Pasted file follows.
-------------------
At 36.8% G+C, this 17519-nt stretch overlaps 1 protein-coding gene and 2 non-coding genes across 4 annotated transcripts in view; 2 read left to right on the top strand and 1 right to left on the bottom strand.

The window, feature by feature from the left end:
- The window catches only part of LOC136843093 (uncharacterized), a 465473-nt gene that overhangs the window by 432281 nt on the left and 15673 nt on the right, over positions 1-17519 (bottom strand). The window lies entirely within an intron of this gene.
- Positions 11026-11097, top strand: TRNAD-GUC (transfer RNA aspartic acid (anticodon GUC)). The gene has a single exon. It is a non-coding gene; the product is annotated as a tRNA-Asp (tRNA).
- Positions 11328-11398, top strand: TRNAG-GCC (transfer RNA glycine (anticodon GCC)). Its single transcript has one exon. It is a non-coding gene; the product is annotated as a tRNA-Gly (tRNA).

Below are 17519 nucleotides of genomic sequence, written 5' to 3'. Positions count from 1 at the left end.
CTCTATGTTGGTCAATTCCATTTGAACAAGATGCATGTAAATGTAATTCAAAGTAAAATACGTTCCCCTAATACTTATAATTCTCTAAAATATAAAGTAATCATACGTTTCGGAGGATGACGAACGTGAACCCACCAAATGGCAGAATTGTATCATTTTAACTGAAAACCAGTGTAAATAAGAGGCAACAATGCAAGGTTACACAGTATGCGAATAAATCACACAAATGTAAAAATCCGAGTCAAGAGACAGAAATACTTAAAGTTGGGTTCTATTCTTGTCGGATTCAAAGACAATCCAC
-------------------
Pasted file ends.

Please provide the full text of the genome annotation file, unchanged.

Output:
At 36.8% G+C, this 17519-nt stretch overlaps 1 protein-coding gene and 2 non-coding genes across 4 annotated transcripts in view; 2 read left to right on the top strand and 1 right to left on the bottom strand.

The window, feature by feature from the left end:
- The window catches only part of LOC136843093 (uncharacterized), a 465473-nt gene that overhangs the window by 432281 nt on the left and 15673 nt on the right, over positions 1-17519 (bottom strand). The window lies entirely within an intron of this gene.
- Positions 11026-11097, top strand: TRNAD-GUC (transfer RNA aspartic acid (anticodon GUC)). The gene has a single exon. It is a non-coding gene; the product is annotated as a tRNA-Asp (tRNA).
- Positions 11328-11398, top strand: TRNAG-GCC (transfer RNA glycine (anticodon GCC)). Its single transcript has one exon. It is a non-coding gene; the product is annotated as a tRNA-Gly (tRNA).

Below are 17519 nucleotides of genomic sequence, written 5' to 3'. Positions count from 1 at the left end.
CTCTATGTTGGTCAATTCCATTTGAACAAGATGCATGTAAATGTAATTCAAAGTAAAATACGTTCCCCTAATACTTATAATTCTCTAAAATATAAAGTAATCATACGTTTCGGAGGATGACGAACGTGAACCCACCAAATGGCAGAATTGTATCATTTTAACTGAAAACCAGTGTAAATAAGAGGCAACAATGCAAGGTTACACAGTATGCGAATAAATCACACAAATGTAAAAATCCGAGTCAAGAGACAGAAATACTTAAAGTTGGGTTCTATTCTTGTCGGATTCAAAGACAATCCAC